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The old Milwaukee buffers are bullet proof I have one that is over 35 years old and other than replacing the brushes twice and the switch once it ha been trouble free. But they are incredibly heavy and expensive. Although I never had a Bosch buffer I have had durability issues with their other products.
My wife has a Snap-On buffer that is over 10 years old that has been good but now needs a new switch , it is a Dewalt buffer in a black colored case. I did paint and body for years and my wife details cars so both have been heavily used . For my money the Dewalt is a good choice.

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post #8 of Old 02-26-2015, 12:06 PM
swirve
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Quote:
Originally Posted by 1320yj
The old Milwaukee buffers are bullet proof I have one that is over 35 years old and other than replacing the brushes twice and the switch once it ha been trouble free. But they are incredibly heavy and expensive. Although I never had a Bosch buffer I have had durability issues with their other products. My wife has a Snap-On buffer that is over 10 years old that has been good but now needs a new switch , it is a Dewalt buffer in a black colored case. I did paint and body for years and my wife details cars so both have been heavily used . For my money the Dewalt is a good choice.
Dewalt 849. Great buffer but once you use the Makita you wont go back
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post #9 of Old 02-26-2015, 02:04 PM
1320yj
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Quote:
Originally Posted by swirve View Post
Dewalt 849. Great buffer but once you use the Makita you wont go back
I have a 4" Makita angle grinder that is great and a good friend of mine has a Makita buffer and he loves it. He is also a professional detailer and uses it constantly.

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post #10 of Old 02-28-2015, 11:33 PM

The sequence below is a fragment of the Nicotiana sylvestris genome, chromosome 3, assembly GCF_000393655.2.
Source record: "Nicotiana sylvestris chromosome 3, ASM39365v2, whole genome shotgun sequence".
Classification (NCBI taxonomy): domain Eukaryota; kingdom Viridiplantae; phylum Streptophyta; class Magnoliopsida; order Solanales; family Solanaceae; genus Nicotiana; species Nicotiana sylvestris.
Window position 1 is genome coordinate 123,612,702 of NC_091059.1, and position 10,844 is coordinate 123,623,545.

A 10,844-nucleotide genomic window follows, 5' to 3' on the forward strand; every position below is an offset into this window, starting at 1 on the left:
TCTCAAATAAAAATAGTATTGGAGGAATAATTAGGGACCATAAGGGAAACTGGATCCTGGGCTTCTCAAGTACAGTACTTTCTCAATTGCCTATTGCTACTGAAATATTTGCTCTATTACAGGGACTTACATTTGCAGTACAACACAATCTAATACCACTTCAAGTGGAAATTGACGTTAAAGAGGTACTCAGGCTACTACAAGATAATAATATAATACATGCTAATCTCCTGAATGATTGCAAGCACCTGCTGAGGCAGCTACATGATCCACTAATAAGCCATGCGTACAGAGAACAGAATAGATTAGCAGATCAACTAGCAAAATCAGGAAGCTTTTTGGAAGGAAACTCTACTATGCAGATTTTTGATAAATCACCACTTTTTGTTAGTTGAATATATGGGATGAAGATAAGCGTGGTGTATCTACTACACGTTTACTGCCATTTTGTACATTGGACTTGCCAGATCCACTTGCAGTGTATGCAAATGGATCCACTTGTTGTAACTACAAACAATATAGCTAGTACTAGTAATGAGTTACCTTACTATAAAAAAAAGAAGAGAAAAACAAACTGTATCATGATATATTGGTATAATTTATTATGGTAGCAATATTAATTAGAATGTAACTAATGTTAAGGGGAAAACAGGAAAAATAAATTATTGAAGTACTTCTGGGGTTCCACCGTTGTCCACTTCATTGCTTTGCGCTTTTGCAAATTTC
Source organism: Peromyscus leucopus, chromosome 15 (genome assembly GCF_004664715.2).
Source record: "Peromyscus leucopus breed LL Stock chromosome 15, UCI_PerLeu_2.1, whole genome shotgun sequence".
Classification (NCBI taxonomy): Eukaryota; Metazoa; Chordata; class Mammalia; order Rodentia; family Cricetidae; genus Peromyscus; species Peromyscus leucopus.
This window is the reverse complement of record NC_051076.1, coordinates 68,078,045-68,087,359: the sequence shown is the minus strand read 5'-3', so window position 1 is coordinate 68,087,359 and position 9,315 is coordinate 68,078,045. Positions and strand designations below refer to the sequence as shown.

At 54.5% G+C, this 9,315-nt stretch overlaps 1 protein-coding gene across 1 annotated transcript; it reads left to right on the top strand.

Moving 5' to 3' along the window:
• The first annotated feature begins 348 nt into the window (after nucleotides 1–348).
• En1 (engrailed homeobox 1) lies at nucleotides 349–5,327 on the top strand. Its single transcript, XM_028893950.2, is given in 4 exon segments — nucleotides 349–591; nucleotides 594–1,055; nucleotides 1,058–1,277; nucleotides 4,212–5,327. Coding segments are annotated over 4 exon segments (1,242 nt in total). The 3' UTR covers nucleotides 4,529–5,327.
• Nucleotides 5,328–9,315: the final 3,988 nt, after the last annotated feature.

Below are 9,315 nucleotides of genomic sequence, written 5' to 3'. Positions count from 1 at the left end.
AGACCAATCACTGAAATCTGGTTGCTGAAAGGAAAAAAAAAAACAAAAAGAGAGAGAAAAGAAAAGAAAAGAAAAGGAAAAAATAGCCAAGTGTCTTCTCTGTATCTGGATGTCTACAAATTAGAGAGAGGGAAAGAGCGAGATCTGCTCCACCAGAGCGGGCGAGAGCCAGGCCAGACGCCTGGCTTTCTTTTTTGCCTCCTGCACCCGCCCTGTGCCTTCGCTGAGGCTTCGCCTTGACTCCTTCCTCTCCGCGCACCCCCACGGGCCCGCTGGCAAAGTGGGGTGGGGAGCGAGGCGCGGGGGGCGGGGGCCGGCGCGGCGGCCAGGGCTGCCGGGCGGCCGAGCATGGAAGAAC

dwsutton
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Quote:
Originally Posted by kjmccar View Post
I've buffed cars by hand before... but that's tedious and seems to only go so far. My Jeep is around 11yrs old, would you consider that an "old finish." This is my first time buffing my jeep.
Yes. Consider this - say I have a clearcoat car that has been 1500 wetsanded and buffed in the past - the clear is getting thinner already. The type of buffers you are looking at are higher RPM and can easily burn clearcoat off the corners - for example Ive painted and buffed a few hundred cars and even then on a fresh ( ok maybe too fresh burned thru the paint on a hood I finished painting with 3 coats of clear. I believe you would be better off with an orbital buffer UNLESS - you are in a position to repaint if it eats something up. If you look closer to the end you can see where a buffer ate the paint - it is pretty easy to doe especially on a thin older finish,

[ame="http://youtube.com/watch?v=0_TOAu2UVdk"]http://youtube.com/watch?v=0_TOAu2UVdk[/ame]

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post #11 of Old 03-06-2015, 07:06 AM
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I have the Makita 9227C and love it. Works great. It has variable speed settings and a strong motor. It's a professional grade tool.
http://autobodystore.net/Merchant2/m...tegory_Code=T2